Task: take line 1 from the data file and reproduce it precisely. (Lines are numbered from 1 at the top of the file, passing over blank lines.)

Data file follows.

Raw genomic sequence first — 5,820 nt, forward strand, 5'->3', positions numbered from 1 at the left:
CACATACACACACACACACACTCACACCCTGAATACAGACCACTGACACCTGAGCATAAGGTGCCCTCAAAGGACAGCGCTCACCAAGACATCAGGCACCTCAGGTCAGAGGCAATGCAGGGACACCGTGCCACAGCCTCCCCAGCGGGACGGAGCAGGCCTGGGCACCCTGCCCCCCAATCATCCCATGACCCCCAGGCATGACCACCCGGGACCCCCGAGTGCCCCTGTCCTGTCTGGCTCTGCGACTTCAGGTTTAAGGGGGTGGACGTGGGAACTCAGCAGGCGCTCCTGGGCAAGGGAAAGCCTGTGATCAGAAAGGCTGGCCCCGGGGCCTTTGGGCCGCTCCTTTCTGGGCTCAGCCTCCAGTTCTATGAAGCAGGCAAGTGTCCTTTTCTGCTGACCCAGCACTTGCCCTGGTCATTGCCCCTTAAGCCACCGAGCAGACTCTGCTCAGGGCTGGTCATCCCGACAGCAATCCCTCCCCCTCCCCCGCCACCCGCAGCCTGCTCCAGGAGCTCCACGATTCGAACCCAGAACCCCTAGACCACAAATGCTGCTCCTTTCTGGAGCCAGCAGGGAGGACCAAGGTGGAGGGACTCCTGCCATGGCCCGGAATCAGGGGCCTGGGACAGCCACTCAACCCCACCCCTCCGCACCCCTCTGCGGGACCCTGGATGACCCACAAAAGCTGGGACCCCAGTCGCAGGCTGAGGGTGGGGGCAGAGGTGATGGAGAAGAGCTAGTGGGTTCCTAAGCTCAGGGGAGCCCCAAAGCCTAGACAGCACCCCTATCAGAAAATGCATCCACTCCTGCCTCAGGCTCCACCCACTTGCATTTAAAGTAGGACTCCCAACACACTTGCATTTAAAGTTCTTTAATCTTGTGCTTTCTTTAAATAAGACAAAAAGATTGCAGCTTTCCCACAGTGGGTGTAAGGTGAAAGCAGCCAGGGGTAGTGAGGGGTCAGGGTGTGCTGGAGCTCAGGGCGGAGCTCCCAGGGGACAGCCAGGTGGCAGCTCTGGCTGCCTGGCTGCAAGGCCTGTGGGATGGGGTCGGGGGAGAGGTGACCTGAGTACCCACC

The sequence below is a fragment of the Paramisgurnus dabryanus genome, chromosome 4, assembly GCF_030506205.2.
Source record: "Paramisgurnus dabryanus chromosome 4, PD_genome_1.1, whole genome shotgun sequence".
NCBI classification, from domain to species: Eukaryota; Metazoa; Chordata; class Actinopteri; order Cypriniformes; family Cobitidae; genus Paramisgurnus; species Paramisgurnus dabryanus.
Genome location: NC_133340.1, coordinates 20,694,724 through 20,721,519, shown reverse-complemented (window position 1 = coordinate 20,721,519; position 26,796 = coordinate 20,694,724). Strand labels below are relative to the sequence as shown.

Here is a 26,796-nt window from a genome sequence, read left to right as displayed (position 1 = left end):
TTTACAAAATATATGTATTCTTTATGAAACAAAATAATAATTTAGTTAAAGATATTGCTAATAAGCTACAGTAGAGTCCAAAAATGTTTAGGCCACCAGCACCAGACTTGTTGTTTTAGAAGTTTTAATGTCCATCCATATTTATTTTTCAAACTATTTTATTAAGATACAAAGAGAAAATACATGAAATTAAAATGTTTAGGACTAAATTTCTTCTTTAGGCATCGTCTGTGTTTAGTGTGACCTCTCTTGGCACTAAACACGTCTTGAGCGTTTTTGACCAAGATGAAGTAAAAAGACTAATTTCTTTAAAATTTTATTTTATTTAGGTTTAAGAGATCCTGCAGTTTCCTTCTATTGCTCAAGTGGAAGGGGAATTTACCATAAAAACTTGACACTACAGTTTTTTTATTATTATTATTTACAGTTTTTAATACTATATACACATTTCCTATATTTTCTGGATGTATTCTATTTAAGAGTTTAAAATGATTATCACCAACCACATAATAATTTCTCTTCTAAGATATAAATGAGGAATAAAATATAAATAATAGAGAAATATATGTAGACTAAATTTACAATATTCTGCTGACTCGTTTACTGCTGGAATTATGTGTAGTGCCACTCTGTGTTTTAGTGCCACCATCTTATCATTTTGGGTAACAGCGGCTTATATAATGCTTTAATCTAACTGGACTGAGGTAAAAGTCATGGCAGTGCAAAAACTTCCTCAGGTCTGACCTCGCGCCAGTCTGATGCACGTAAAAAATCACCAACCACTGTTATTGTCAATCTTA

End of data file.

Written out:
Raw genomic sequence first — 5,820 nt, forward strand, 5'->3', positions numbered from 1 at the left: